"It's a distinguished group of people to be sure, but I don't know if it satisfies the test of being independent and objective," Marc Rotenberg of the Electronic Privacy Information Center (EPIC) tells The Verge. "I'm not going to quite bash it as a group of Washington insiders … but I think the White House could have done a better job in getting fresh eyes to look at some of the problems." Some critics have also pointed out that none of the members have technical expertise. "Lawyers argue about surveillance law, while a technologist demolishes the ‘it's not sensitive, just phone numbers’ argument. We need both," writes Christopher Soghoian of the ACLU on Twitter. The White House did not respond to questions about the makeup of the panel.

"The fact is the claim that they're unconstitutional and illegal is wildly premature."

Almost all of the members raise red flags to people who want a rigorous review of privacy issues. Michael Morell has spent almost his entire career at the CIA; he stepped down as deputy director only a few months ago. Former Obama regulatory czar Cass Sunstein has drawn some of the greatest outrage because of a 2008 paper called "Conspiracy Theories," in which he and co-author Adrian Vermeule suggested that government officials quietly enter conspiracy chatrooms or forums and attempt to undermine users’ arguments. Richard A. Clarke, previously the National Security Council’s counterterrorism advisor, has demonstrated a willingness to improve cybersecurity by any means necessary, suggesting that Obama allow the Department of Homeland security to "inspect what enters and exits the United States in cyberspace" and scan web traffic outside the US to stop industrial espionage.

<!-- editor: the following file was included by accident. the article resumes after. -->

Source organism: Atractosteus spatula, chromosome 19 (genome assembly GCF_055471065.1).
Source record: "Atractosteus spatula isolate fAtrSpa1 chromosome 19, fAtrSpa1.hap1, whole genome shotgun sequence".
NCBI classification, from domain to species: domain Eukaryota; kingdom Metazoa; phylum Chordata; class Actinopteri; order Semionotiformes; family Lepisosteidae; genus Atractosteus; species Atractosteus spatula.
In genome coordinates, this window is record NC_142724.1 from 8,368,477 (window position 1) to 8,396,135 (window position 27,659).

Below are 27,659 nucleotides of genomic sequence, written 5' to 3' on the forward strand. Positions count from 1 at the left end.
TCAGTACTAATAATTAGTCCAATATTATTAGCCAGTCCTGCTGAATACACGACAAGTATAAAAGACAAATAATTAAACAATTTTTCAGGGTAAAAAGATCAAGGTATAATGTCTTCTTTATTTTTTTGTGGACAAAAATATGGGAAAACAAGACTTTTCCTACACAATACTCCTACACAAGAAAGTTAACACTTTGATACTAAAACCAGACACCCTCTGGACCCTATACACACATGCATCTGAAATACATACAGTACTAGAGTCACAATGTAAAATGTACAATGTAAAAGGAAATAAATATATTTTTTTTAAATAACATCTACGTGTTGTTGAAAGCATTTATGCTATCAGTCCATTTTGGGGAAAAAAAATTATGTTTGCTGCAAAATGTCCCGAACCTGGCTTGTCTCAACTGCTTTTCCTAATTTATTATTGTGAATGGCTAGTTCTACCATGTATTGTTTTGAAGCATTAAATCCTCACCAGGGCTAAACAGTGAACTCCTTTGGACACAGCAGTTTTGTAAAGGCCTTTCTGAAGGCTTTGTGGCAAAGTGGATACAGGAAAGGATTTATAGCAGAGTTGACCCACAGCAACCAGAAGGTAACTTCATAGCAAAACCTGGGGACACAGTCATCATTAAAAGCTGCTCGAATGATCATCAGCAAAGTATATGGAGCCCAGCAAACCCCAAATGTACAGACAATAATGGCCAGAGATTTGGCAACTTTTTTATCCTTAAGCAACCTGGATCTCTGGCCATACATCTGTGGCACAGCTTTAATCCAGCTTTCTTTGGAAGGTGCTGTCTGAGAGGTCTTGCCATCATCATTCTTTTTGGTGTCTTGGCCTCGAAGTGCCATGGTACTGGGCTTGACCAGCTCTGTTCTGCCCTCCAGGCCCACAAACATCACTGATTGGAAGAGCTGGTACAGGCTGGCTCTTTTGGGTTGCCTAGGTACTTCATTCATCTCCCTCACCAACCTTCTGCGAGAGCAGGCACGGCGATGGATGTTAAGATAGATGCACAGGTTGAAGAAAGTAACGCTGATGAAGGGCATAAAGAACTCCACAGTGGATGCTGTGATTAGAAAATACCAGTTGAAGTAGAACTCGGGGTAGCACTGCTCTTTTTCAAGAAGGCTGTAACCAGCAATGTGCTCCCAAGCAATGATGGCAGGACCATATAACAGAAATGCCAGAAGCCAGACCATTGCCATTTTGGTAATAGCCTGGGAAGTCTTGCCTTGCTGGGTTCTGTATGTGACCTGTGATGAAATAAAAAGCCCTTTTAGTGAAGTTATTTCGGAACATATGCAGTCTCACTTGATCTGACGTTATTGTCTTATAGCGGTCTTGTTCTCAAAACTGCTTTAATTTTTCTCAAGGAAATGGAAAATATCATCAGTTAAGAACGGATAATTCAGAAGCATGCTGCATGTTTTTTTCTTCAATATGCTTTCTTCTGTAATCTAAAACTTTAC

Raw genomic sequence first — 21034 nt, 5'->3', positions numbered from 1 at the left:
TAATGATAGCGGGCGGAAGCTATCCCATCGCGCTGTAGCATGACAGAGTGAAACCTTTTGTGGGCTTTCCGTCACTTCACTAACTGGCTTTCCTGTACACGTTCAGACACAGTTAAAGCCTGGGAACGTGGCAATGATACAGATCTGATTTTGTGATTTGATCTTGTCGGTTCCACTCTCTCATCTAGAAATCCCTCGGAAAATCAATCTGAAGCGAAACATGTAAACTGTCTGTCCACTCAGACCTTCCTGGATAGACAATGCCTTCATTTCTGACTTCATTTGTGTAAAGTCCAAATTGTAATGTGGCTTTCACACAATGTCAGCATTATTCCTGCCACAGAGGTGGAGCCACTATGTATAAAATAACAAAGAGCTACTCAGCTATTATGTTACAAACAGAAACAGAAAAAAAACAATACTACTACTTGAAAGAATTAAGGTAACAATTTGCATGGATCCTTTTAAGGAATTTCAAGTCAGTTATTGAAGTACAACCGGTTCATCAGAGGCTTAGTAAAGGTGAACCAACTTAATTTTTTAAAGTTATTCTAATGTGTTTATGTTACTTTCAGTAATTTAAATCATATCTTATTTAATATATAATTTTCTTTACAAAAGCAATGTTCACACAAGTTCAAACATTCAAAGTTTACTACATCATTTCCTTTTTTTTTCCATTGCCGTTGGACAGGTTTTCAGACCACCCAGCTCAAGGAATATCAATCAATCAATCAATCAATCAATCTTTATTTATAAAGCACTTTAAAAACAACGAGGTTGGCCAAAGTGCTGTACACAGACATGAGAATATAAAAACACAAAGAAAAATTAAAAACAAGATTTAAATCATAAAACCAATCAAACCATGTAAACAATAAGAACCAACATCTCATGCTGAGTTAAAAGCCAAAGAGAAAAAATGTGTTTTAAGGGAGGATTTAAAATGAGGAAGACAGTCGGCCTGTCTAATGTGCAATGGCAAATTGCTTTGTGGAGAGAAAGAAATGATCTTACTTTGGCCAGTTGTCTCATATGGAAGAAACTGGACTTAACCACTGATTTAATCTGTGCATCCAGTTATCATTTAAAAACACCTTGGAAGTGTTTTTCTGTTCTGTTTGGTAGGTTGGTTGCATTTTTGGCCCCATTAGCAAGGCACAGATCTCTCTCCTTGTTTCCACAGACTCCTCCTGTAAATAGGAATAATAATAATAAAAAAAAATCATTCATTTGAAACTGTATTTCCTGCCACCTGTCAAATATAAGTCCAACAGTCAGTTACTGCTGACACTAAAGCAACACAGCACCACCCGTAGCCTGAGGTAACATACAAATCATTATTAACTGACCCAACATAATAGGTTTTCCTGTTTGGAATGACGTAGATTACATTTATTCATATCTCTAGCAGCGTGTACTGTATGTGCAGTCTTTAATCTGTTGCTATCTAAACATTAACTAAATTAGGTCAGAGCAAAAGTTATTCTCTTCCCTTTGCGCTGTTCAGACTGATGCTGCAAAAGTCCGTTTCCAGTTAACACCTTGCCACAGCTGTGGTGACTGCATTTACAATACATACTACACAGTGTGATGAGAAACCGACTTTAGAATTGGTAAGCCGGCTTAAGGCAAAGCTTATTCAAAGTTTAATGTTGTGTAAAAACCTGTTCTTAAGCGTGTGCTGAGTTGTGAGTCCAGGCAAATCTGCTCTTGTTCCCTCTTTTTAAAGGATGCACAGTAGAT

Geoffrey Stone, a University of Chicago law professor whose name was not leaked before the announcement, sits on the board of the American Civil Liberties Union, and he harshly criticized the Bush administration’s wiretapping program. But he believes that collecting phone metadata is entirely different. "There is, so far as I can tell from everything that's been revealed, absolutely nothing illegal or criminal about these programs," he says in an interview with Democracy Now. "They may be terrible public policy — I'm not sure I approve of it at all — but the fact is the claim that they're unconstitutional and illegal is wildly premature." Edward Snowden, he says, is "most certainly a criminal who deserves serious punishment."